In Comparative Media Studies, we investigate and engage in the world’s complex media environment. We research multiple media forms and technologies, from books, pamphlets, and silent films to social media, virtual reality, and globally-networked games. We study the emerging media practices of states, corporations, social movements, fan communities, and everyday people. Embracing MIT’s motto of mens et manus, we design and create media through practice-based research labs. We examine media within the contexts of varied cultures, societies and social structures, and we critique and design media to empower communities. Above all, we are committed to an ethically and critically engaged approach to the study and production of media.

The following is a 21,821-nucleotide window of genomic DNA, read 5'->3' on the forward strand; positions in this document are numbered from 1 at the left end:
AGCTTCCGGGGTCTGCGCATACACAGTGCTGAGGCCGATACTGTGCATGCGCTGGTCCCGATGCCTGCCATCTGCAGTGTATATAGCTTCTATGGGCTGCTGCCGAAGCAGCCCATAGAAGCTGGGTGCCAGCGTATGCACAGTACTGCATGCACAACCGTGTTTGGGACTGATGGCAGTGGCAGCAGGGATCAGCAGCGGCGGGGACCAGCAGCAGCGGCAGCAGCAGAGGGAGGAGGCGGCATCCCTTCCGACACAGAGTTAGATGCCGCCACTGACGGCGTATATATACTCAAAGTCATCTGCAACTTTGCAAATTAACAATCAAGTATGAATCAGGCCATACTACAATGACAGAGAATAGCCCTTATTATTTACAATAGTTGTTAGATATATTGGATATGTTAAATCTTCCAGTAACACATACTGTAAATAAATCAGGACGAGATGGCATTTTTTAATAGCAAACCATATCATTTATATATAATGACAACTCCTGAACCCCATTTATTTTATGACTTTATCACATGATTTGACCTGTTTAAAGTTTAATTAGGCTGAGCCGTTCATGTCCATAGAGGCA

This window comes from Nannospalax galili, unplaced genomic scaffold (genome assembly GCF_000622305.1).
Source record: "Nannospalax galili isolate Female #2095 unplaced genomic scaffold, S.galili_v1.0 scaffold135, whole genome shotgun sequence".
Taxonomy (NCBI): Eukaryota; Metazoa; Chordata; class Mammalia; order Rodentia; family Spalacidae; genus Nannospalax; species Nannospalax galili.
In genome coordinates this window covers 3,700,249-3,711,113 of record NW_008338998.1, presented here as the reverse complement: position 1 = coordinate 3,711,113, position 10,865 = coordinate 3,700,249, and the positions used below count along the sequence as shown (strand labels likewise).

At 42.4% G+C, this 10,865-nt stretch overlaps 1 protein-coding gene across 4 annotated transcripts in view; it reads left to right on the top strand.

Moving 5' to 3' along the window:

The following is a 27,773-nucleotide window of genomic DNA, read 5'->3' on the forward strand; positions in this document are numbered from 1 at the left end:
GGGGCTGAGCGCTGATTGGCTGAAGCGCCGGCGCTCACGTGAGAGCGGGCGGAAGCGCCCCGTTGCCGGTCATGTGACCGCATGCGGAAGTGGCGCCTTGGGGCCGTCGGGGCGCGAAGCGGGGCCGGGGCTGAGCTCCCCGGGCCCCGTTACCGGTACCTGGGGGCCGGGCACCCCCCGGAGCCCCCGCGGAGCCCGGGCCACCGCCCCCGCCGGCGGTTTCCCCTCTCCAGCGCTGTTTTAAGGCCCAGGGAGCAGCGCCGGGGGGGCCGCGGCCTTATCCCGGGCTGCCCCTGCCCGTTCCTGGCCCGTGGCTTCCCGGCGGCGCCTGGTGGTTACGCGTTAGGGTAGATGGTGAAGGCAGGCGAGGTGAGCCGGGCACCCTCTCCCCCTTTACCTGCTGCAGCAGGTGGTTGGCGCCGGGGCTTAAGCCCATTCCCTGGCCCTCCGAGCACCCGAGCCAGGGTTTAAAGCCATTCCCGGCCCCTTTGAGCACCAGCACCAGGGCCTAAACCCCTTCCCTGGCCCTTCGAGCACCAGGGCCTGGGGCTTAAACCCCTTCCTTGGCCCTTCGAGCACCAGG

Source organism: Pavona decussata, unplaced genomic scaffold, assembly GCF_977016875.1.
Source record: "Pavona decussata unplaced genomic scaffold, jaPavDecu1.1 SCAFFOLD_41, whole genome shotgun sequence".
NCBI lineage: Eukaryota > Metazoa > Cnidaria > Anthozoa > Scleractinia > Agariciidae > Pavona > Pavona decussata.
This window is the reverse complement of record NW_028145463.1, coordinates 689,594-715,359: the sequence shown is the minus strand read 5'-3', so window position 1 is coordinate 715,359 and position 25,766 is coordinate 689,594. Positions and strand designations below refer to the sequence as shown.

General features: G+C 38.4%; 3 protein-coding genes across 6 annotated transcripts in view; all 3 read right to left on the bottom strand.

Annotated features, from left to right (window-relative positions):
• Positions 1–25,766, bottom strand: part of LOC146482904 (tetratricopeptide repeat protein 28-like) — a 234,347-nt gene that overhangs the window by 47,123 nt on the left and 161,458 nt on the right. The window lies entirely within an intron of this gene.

Our research groups, using a lab model, produce diverse projects. But collectively they work within themes of equity, critical design, and open collaboration.
The role of interdisciplinary research and how Charisse L’Pree has maneuvered a wide variety of methodologies, including quantitative, qualitative, critical, and applied, in order to answer life’s questions.
Professor Heather Hendershot writes in the Washington Post that “Limbaugh once boasted he had single-handedly ‘brought AM radio back from the dead.’ It was simultaneously one of the most accurate and least offensive comments he ever made.”
In the introduction to the edited volume Ludics, Visiting Professor Eric Gordon and Vassiliki Rapti write that “this book takes the bold position that play is an antidote to dark times. Rather than an escape hatch, it provides opportunity for discovery, connection, joy, care, and relational aesthetics—conditions that are central to worldliness, not extraneous to it.”